Your body has a system of canals—tissues, lymphatic vessels, and organs—through which fluid flows. It’s known as the lymphatic system, which is an integral part of the immune system.
The lymphatic system transports a clear, watery fluid known as lymph that contains the nutrients, proteins, and minerals the body needs. Through the system’s collection ducts—lymph nodes—damaged cells, cancer cells, bacteria, and viruses are filtered out and carried away. But, sometimes there is damage to or blockage along the canal system that keeps lymph from flowing normally. When this happens, lymphedema—the build-up of fluid in the soft tissues of the body—occurs, causing uncomfortable swelling in the arms, legs, and other areas of the body.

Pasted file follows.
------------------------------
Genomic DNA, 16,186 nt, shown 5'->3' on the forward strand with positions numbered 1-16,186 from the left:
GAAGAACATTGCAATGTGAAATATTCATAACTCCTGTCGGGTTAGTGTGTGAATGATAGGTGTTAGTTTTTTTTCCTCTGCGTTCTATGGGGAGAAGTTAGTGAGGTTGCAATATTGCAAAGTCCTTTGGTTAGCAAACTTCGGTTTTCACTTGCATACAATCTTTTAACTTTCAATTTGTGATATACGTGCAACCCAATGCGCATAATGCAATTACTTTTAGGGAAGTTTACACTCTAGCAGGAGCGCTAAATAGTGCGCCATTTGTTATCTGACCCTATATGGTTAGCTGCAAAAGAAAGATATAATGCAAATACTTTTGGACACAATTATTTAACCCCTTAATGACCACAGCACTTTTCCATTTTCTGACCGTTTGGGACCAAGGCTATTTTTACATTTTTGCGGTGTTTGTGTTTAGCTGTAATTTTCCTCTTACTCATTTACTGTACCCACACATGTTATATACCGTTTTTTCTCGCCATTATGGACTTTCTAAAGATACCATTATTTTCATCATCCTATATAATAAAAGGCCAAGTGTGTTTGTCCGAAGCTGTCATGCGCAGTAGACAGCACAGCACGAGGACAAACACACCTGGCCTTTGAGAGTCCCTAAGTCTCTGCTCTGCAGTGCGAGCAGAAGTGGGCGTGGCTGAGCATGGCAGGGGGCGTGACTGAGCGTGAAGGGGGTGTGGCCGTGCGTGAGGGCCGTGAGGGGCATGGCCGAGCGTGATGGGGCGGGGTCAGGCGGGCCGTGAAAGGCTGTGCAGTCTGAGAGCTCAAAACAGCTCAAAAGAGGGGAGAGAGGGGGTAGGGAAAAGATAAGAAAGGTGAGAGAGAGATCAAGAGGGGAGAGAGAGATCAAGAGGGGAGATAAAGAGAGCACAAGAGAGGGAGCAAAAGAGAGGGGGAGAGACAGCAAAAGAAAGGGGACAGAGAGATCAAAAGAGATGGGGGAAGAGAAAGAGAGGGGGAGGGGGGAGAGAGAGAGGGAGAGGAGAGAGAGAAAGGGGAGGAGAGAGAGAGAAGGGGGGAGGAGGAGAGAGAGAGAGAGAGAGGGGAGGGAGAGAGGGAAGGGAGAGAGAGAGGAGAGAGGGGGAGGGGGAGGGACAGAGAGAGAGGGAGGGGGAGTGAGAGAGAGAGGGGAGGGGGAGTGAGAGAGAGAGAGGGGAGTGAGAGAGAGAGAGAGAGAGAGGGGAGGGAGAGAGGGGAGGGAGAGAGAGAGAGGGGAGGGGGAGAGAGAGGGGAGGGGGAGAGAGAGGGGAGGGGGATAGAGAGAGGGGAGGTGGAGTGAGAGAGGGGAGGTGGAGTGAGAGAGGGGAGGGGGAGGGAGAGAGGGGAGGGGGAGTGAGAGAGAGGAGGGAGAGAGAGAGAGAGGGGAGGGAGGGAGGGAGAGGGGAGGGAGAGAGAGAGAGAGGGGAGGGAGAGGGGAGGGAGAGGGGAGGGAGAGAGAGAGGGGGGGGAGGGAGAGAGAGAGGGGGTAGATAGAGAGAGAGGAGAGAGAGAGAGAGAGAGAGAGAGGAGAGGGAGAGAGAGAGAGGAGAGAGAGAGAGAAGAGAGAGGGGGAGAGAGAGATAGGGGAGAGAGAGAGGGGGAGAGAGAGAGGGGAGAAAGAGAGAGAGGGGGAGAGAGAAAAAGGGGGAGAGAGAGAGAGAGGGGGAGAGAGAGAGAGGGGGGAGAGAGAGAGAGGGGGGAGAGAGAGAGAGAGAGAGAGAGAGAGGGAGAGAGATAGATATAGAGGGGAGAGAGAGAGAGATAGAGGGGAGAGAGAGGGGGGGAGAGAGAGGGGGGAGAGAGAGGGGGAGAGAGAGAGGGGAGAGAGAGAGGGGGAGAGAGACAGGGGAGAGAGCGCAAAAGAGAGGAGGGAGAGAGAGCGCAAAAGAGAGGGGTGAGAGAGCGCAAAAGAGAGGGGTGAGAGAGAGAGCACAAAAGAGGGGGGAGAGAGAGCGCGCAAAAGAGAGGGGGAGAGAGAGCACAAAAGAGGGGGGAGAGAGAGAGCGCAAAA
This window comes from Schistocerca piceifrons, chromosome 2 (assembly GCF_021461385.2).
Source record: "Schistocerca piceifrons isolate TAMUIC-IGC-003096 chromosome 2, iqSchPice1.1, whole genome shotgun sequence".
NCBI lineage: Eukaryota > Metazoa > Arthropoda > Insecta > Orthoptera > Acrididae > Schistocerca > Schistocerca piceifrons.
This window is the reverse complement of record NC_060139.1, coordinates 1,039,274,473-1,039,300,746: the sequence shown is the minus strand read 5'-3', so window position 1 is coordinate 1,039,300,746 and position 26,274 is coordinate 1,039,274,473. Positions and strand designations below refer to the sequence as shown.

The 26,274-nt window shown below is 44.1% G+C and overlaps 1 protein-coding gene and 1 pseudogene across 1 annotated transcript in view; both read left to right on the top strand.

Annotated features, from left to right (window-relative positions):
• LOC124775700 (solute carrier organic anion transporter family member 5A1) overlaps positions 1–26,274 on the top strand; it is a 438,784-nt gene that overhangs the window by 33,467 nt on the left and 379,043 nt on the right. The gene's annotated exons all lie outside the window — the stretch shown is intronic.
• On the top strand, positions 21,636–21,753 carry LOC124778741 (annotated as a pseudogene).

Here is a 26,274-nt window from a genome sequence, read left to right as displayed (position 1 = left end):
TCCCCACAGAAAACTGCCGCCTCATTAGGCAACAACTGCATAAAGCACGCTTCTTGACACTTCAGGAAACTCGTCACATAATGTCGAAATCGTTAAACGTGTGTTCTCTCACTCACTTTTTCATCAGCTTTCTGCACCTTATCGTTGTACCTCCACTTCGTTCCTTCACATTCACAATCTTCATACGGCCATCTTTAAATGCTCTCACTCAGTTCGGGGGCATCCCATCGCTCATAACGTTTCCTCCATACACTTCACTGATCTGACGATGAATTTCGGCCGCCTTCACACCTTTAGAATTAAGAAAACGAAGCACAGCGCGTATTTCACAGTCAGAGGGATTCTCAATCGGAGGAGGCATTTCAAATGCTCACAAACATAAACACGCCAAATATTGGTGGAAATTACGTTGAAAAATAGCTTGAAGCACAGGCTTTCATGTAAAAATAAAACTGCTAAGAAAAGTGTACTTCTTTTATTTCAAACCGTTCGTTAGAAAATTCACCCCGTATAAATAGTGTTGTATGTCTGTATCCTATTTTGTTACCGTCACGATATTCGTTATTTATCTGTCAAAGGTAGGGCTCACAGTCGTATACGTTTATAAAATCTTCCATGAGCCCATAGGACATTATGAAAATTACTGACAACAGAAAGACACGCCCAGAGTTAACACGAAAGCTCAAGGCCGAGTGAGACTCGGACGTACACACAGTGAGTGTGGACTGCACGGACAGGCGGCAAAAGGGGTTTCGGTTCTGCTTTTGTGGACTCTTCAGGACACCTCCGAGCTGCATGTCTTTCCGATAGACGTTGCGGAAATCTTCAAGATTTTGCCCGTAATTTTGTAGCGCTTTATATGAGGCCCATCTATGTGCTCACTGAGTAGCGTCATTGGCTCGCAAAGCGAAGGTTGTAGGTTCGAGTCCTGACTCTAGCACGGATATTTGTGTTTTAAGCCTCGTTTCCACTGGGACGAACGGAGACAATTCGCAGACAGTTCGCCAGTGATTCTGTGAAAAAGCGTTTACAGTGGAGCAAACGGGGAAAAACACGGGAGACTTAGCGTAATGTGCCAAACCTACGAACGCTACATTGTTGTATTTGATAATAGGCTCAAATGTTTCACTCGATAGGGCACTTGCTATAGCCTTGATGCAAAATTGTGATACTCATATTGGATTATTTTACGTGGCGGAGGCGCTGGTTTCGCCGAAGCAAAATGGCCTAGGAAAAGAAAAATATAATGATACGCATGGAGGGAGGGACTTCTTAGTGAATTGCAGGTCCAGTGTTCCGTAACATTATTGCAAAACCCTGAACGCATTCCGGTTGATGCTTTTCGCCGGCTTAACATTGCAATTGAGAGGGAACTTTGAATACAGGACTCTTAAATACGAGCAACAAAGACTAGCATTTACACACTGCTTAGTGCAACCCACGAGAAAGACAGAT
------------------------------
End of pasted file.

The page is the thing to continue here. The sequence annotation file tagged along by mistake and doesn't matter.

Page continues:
“Despite our best efforts, lymphedema remains a risk after breast cancer surgery,” says Brigid Killelea, MD, section chief of breast surgery at Yale Medicine. “Lymphedema can not only be physically uncomfortable but also cause patients to feel self-conscious. Physical therapy with a lymphedema specialist is the mainstay of treatment.”